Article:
Feeding all-rac-α-tocopheryl acetate resulted in an enrichment of 2R stereoisomers and a corresponding decrease of 2S-α-tocopherol stereoisomers. Generally, the stereoisomer profile in plasma and tissues of mink kits fed SYN showed a similar pattern with higher content of R configuration stereoisomers, especially RRR-α-tocopherol7. In addition, plasma and tissues contained higher percentages of the RRS-α-tocopherol than of the other synthetic 2R forms. A high amount of α-tocopherol stereoisomers with R configuration, especially RRR form, shows that the configuration at C-2 of the α-tocopherol molecule is of major importance with regard to circulation, uptake and storage of α-tocopherol stereoisomers, which has been proved6,9. The present findings showed that discrimination between synthetic 2R configuration took place in the following order: RRS > RSS > RSR. In contrast to rats15, the chiral centres of the phytyl side chain have greater influence on the distribution of different synthetic 2R-α-tocopherol stereoisomers. The relative bioavailability of RRR-α-tocopherol of SYN was the same in plasma, heart and lungs, but different from liver, where almost no biodiscrimination occurred.
Due to preferential accumulation of R configuration and discrimination against 2S-α-tocopherol in plasma and tissues of mink kits fed SYN, more than 90% of α-tocopherol stereoisomers were present in a 2R configuration. While in liver, the proportion of 2S-α-tocopherol was more than 46% α-tocopherol stereoisomers. The higher proportion of 2S configuration in liver is due to the key role of liver in elimination of 2S-α-tocopherol stereoisomers9. In addition, the high proportion of 2S-α-tocopherol in the liver compared to plasma, heart and lungs may be related to the pathways of uptake and transport of α-tocopherol via α-tocopherol binding proteins, which has been shown by Traber et al.23 based on liver perfusion studies with d6-RRR-α-tocopheryl acetate and d3-SRR-α-tocopheryl acetate.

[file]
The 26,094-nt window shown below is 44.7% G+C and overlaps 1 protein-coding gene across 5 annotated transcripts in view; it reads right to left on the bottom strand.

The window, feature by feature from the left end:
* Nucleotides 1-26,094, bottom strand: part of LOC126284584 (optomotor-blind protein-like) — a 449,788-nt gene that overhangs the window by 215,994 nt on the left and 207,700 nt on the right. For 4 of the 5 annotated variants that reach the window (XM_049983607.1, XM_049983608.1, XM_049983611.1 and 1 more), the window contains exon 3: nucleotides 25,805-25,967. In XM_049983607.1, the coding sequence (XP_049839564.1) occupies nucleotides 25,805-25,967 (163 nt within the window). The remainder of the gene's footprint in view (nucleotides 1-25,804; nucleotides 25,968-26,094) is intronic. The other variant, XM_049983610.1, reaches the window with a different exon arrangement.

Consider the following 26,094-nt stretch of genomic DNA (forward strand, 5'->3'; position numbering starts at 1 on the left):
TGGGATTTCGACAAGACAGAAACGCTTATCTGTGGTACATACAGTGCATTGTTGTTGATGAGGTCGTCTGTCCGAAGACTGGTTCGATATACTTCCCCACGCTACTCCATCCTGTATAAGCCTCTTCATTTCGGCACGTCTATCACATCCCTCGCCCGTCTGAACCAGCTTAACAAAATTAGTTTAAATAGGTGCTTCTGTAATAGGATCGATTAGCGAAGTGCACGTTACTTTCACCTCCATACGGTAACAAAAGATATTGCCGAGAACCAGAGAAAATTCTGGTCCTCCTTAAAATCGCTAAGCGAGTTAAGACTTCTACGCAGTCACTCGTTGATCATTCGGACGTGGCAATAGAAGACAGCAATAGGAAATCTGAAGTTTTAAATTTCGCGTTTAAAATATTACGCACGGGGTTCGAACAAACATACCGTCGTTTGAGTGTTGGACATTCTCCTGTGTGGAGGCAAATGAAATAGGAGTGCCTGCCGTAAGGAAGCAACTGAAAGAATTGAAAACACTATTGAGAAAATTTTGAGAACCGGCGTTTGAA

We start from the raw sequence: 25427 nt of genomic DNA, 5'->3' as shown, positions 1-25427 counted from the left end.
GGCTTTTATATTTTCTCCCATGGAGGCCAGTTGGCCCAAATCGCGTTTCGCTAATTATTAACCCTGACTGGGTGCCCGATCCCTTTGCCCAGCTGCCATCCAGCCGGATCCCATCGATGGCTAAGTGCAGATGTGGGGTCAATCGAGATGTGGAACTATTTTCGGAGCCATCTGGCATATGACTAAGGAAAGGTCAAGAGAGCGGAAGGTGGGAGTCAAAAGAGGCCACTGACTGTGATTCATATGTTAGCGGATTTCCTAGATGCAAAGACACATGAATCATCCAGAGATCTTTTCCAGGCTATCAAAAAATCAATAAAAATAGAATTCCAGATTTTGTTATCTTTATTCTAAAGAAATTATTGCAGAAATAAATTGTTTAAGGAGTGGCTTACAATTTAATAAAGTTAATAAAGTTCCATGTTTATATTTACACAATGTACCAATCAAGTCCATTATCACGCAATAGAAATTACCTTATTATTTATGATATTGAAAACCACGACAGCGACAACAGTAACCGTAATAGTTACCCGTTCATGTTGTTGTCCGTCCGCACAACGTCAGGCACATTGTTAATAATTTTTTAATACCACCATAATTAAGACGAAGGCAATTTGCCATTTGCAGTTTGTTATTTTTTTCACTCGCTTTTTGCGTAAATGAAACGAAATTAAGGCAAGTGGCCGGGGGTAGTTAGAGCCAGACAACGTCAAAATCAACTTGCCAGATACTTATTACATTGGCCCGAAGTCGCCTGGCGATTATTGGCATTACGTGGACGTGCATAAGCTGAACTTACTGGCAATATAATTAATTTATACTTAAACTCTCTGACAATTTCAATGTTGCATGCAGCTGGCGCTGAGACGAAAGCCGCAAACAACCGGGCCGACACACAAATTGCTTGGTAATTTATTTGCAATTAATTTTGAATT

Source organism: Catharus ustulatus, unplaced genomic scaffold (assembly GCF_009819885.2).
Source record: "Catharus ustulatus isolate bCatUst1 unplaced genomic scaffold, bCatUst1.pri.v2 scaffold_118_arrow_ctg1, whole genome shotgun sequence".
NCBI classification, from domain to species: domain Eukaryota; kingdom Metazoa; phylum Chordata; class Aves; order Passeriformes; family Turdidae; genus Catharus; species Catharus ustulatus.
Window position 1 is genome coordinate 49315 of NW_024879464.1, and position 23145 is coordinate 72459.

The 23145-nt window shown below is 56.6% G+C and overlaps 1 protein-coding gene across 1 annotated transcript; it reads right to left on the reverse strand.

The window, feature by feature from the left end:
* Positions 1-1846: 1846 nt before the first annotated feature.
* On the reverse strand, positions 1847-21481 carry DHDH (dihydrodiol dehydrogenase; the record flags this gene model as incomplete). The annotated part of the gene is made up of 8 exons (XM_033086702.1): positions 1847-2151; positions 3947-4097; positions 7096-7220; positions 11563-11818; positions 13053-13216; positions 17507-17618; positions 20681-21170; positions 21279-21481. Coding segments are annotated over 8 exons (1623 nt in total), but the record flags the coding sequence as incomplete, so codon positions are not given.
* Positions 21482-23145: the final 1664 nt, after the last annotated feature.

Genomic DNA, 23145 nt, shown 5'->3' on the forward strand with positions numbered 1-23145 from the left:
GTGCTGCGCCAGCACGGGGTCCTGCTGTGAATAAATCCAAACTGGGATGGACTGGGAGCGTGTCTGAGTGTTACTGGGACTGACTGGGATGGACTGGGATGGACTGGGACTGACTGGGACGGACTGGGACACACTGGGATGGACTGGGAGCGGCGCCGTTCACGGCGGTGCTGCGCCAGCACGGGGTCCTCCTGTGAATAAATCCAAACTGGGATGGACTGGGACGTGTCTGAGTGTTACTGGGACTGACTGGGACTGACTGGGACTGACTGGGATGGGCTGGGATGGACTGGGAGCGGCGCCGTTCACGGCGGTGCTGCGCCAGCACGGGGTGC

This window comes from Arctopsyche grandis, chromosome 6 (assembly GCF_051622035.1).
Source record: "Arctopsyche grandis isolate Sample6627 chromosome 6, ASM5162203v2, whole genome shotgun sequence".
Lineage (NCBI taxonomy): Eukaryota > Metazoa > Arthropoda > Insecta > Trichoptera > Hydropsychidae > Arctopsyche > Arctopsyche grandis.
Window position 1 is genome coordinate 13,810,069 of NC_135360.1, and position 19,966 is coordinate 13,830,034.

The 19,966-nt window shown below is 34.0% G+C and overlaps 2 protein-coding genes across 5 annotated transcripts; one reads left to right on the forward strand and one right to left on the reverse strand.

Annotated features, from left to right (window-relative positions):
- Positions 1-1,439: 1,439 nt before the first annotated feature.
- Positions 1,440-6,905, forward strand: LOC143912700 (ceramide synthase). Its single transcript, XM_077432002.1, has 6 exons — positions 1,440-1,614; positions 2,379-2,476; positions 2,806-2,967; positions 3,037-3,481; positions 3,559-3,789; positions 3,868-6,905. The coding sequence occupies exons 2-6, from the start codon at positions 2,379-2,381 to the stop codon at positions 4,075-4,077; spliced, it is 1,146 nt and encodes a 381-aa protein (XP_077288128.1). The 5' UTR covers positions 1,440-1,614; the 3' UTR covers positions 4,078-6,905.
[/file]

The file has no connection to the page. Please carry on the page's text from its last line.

These findings demonstrated the limitation in hydrolysis of ester bond in α-tocopheryl acetate in mink kits around weaning time, especially at the age of 4–7 weeks, and considerable attention has to be paid to the source of α-tocopherol according to the age of mink kits. These results showed that in both weeks 3 and 6 after feeding, there was a higher response in plasma RRR-α-tocopherol of ALC than both ACT and SYN in 75, 100 and 150 mg/kg of diet. In addition, results showed the considerably higher α-tocopherol content in plasma and tissues of mink kits fed ALC compared to ACT. The distinct response in α-tocopherol of plasma and tissues implied that different sources, doses and duration of administration cannot produce equivalent effects, and response depends on dosage and duration of supplementation.
Materials and methods
This study was carried out according to the guidelines of the Danish Ministry (Justice Law No. 474; 15 May 2014) concerning experiments with animals and care of animals used for experimental purposes under the approval of the Danish Veterinary and Food Administration. The studies were carried out at the Copenhagen Fur Research Centre in Holstebro, Denmark. In addition, study was carried out in compliance with the ARRIVE guidelines.
Animals, housing and feeding